Is your 'Bachelor' TV habit messing with your brain?

Jennifer Gerson Uffalussy

All those reality shows and Netflix marathons could have a bigger impact on you than you thought. (Photo: ABC)

After a long day at work, perhaps the idea of a perfect evening involves sitting on the sofa and enjoying some mindless TV. Sometimes a solid session on the couch (for just the cost of a monthly cable or Hulu Plus subscription!) is all you need to beat those winter doldrums, help you forget about the day’s stressors, or even provide an opportunity to reconnect with friends (The Bachelor fans, we’re looking at you and that wine and fantasy league you’re unabashedly part of). 

But what effect does this kind of viewing actually have on the brain and a person’s psychological well-being? Is mindless TV really harmless TV?

A 2012 study in the journal Mass Communication and Science found that the more people believe in portrayals of romance shown on TV, the less committed they are to their own relationship. Furthermore, the study showed that the more people believe in the magical romance as seen on TV (Lorelei and Luke on Gilmore Girls, anyone? Just us?), the more a person believes their IRL relationship is costing them their own time and freedom — and, perhaps most troubling, the more physically unattractive they suddenly find their own partner. 

“The big problem with TV is the potential opportunity cost,” Art Markman, PhD, a psychologist with the University of Texas, tells Yahoo Health. “Whenever you spend any resource (time, money, or energy) on something, that resource isn’t available for anything else. So, each hour you spend watching mindless TV is an hour when you could have deepened your relationships with other people, learned a musical instrument, or gotten some exercise.”

Related: Study: Action-Packed TV Might Make You Snack More

And speaking of exercise, all that sitting during a solid binge-watching marathon (generally thought to be watching two to six episodes of one program at a time) is not without potential side effects for your physical health. Current research shows that prolonged periods of sitting — whether at a desk at work or in front of the TV at night — is linked to a significant increase in risk for heart disease.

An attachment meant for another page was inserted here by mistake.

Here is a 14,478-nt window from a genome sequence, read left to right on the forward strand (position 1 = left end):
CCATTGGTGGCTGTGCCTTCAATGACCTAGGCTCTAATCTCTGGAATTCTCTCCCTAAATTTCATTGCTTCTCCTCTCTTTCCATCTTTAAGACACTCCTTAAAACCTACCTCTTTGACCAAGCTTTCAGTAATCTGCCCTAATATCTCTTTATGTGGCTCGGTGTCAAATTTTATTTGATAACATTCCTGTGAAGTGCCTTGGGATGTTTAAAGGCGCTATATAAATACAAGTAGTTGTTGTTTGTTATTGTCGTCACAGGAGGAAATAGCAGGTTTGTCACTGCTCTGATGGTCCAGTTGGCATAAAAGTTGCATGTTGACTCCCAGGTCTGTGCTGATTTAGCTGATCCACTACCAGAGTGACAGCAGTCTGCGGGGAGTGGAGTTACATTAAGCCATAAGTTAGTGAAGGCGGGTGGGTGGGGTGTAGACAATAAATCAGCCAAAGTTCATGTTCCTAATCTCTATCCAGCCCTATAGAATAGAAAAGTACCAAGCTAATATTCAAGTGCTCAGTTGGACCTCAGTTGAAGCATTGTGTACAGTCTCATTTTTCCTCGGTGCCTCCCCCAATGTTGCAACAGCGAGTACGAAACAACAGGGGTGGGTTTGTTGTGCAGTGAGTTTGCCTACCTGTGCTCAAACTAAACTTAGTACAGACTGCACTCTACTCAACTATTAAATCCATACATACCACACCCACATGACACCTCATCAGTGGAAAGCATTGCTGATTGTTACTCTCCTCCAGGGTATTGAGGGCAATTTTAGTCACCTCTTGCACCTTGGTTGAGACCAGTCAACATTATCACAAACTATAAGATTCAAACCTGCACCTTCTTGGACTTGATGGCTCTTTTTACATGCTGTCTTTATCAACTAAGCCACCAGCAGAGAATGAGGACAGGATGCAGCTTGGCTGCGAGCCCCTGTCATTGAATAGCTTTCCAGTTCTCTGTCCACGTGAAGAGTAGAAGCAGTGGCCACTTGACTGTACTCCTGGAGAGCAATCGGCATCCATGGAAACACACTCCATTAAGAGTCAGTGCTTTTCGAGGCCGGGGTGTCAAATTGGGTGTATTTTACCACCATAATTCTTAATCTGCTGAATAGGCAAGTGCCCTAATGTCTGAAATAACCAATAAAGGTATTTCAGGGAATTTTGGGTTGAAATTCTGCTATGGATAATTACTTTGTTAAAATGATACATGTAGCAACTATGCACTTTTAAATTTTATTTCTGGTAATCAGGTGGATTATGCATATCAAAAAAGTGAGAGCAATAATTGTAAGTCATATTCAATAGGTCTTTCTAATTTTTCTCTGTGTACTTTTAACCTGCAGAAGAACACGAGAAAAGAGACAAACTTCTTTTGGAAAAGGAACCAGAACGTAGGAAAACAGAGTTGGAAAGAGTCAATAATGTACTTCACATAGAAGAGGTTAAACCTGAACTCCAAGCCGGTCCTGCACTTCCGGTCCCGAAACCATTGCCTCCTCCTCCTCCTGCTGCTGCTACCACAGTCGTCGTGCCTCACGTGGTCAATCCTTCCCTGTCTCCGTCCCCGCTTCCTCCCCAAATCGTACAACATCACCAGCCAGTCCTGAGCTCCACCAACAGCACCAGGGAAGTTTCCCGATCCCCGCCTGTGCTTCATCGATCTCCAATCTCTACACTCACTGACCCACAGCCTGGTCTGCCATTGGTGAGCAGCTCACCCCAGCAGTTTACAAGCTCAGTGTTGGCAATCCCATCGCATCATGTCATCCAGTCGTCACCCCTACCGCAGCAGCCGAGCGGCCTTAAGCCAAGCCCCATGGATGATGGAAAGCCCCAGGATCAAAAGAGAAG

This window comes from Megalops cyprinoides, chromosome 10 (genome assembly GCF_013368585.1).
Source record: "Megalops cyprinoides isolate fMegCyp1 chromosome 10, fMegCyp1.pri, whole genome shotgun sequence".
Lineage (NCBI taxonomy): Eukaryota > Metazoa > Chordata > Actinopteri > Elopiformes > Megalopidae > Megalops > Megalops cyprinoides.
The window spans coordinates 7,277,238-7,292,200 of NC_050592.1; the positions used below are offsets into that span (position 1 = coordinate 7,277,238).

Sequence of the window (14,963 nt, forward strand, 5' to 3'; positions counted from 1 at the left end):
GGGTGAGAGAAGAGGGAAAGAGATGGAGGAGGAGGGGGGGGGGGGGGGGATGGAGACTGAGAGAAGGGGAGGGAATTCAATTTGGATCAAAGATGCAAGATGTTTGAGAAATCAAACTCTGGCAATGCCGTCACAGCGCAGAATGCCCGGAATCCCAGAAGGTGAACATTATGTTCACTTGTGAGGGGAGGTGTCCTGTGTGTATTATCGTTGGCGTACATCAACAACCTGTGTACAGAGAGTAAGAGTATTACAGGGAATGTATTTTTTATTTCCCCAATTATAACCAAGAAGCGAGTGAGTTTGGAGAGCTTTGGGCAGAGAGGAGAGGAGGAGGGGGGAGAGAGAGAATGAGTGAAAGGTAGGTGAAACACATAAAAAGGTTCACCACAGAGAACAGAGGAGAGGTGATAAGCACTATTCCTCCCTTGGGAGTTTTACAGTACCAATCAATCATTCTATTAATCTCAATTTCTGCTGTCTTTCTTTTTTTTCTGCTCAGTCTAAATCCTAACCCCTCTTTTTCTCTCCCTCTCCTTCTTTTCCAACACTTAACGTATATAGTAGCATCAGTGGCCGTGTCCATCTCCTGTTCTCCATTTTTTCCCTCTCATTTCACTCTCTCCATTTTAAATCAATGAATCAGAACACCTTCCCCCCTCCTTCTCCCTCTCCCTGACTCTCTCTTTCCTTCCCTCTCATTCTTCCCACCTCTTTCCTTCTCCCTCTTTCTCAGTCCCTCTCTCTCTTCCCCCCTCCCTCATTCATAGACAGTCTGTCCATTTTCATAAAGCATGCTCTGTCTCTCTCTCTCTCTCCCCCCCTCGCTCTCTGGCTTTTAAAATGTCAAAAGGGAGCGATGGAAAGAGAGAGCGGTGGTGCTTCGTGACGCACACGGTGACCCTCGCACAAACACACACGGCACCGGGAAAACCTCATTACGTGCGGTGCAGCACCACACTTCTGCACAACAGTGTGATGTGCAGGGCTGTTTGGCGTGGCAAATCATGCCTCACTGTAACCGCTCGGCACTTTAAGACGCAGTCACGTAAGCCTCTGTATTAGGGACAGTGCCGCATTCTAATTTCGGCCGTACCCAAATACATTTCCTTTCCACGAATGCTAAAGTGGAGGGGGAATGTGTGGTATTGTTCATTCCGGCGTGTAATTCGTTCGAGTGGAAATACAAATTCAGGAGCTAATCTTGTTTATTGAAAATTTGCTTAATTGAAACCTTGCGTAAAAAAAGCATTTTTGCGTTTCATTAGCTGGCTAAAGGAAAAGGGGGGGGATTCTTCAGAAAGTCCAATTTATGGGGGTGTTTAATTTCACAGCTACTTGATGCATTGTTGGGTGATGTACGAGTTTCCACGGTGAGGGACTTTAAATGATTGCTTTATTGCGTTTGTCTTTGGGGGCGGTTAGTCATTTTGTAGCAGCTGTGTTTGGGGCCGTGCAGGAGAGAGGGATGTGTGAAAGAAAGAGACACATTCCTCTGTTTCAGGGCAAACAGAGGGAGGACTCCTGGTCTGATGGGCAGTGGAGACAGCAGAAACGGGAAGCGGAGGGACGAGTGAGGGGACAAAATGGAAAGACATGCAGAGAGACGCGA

A 2011 study out of the University of South Carolina showed that men who spent more than 23 hours a week being sedentary had a 64 percent greater risk of death from heart disease, compared with men who were sedentary fewer than 11 hours a week. Regular exercise had little effect to counterbalance these extended stationary periods. Likewise, a 2008 Australian study found that “[t]otal sedentary (absence of whole-body movement) time is associated with obesity, abnormal glucose metabolism, and the metabolic syndrome.”

And then there’s also the new study from researchers at the University of Texas at Austin, showing that binge-watching TV is associated with feelings of loneliness and depression.

Not to mention, says Markman, that the content of whatever you’re watching could have varying effects. “[T]he weight of evidence suggests that watching violent television can increase a person’s level of aggression (if not violence) and watching bad behaviors like smoking can make those behaviors seem more attractive,” he says. Increased exposure to media violence does correlate to increased violent behavior in real life. Other “side effects” of TV violence can include antisocial behavior, desensitization towards violence, and lack of sympathy toward those hurt by violence.

Related: All Those TV-Watching Marathons Could Affect Your Views On Nutrition

And a 2013 study out of Japan shows some of the first indications that TV watching actually physically changes the structure of the brain itself in children, specifically the medial prefontal cortex, the visual cortex, and the hypothalamus. These are the parts of the brain that control, respectively, the contextualizing of future and still unknown experiences with past experiences; visual and spatial orientation and color; and regulation of hormonal function — all systems that one would, ideally, hope to have functioning to the best of their biological abilities. 

The study showed, however, that these changes seem to increase brain volume by increasing gray matter — the more TV children watched, the more gray matter they had. But not all volume is created equal; as The Washington Post put it, such activity, which is still being investigated, could “make the developing brain too fat” (as opposed to extra brawny, if you will). 

But just like with all other vices, moderation seems to be key. “At the end of the day, you may not have a lot of mental energy to focus on anything, and so a little relaxation is good,” says Markman. “And mindless TV is not a bad way to relax. In fact, if you watch programs that your friends are also watching, it gives you topics of conversation for the next day.” The important thing, Markman says, is to pay attention to the amount of time you spend watching TV — and to make sure it’s not getting in the way of other activities that could enrich your life. “When you find that there are goals you wish you could achieve that you are not fulfilling, it is time to shut off the TV and engage with your life,” he says. 

And so, #BachelorNation, your Monday night habit seems safe enough for now: Just be sure to keep believing that no one finds love on reality TV and avert your eyes during paintball shoot-outs in a faux-zombie apocalypse, and you — and your brain — should be good to go.